1st Workshop on Tools and Algorithms for Mental Health and Wellbeing, Pain, and Distress (MHWPD)


http://mhw.media.mit.edu, mhw@media.mit.edu


We organize a workshop in the field of affective health computing, focusing on detection and intervention techniques for mental health and well-being, pain and distress. We invite contributions from researchers with multidisciplinary expertise (computer science, engineering, psychology and medicine), both in academia and industry, in the following domain:

Distress - e.g. pain, panic, confusion, itching - in patients with restricted communicative verbal abilities such as neonates and children, somnolent patients and patients with dementia is difficult to diagnose. For example, the subjectively experienced pain may be partly or even completely unrelated to the somatic pathology of tissue damage and other disorders. Therefore, the clinically used methods of distress assessment do not allow for objective and robust measurement, and physicians must rely on the patient’s report regarding the quality and intensity of the distress. Common tools are verbal scales, which are restricted to patients with normal mental abilities. However, there are procedures for distress assessment available for people with verbal and/or cognitive impairments and scales for pain assessment in people who are sedated and require ventilation. Overall, these diagnostic methods have limited reliability, validity or are very time consuming. If valid measurement of distress is not possible, treating the negative affect may lead to cardiac stress in risk patients and over- or under-usage of medical treatment. There are several efforts to create an automatic system for recognizing distress through different kind of modalities and machine learning techniques.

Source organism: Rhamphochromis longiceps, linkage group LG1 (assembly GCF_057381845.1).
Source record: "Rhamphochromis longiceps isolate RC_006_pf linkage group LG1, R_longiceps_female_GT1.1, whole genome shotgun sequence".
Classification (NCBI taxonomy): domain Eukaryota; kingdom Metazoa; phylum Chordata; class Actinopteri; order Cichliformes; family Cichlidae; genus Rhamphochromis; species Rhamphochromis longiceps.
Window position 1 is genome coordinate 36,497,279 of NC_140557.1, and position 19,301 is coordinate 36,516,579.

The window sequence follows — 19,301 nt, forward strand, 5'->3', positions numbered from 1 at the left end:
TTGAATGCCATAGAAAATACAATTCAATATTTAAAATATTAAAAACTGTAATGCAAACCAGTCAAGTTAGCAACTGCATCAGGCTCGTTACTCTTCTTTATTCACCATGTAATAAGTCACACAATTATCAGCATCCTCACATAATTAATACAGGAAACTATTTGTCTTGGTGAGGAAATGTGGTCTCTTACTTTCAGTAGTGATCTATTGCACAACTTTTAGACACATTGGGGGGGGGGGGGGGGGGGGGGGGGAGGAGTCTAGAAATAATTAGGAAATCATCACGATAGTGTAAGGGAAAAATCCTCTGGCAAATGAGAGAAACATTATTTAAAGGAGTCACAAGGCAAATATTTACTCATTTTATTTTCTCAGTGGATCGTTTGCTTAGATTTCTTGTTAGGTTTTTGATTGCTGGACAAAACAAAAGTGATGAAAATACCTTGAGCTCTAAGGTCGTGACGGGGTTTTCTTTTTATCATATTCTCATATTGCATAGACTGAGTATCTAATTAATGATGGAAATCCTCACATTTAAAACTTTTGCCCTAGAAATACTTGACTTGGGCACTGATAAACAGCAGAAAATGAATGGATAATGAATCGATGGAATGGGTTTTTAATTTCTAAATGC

Mental health and wellbeing are one of the most challenging issues of the modern society. For instance, depression is growing worldwide: by 2020 one suicide will happen every 20 seconds, and by 2030 it will be the #1 disease burden. Other typical causes of poor mental health and wellbeing are high levels of stress and anxiety, sleep deprivation, and loneliness due to impoverished social communication. Also, chronic mental illnesses such as schizophrenia, and neurodevelopmental disorders such as autism, if not monitored and treated timely, can lead to further degradation of the person’s mental health and wellbeing. Most of existing methods and algorithms for monitoring and providing feedback to individual’s mental health and wellbeing have been built/evaluate using (limited) data captured in highly constrained settings (e.g., labs). This can limit the applicability and reliability of such tools and algorithms when applied in every-day situations. The goals of this part of the workshop are (i) to explore practical research challenges and opportunities for designing new methods, algorithms and applications for affect/mood measurement/prediction in every-day life or clinical settings, and (ii) to introduce novel target tools and algorithms and discuss the directions on how the design of these should be tackled in the future.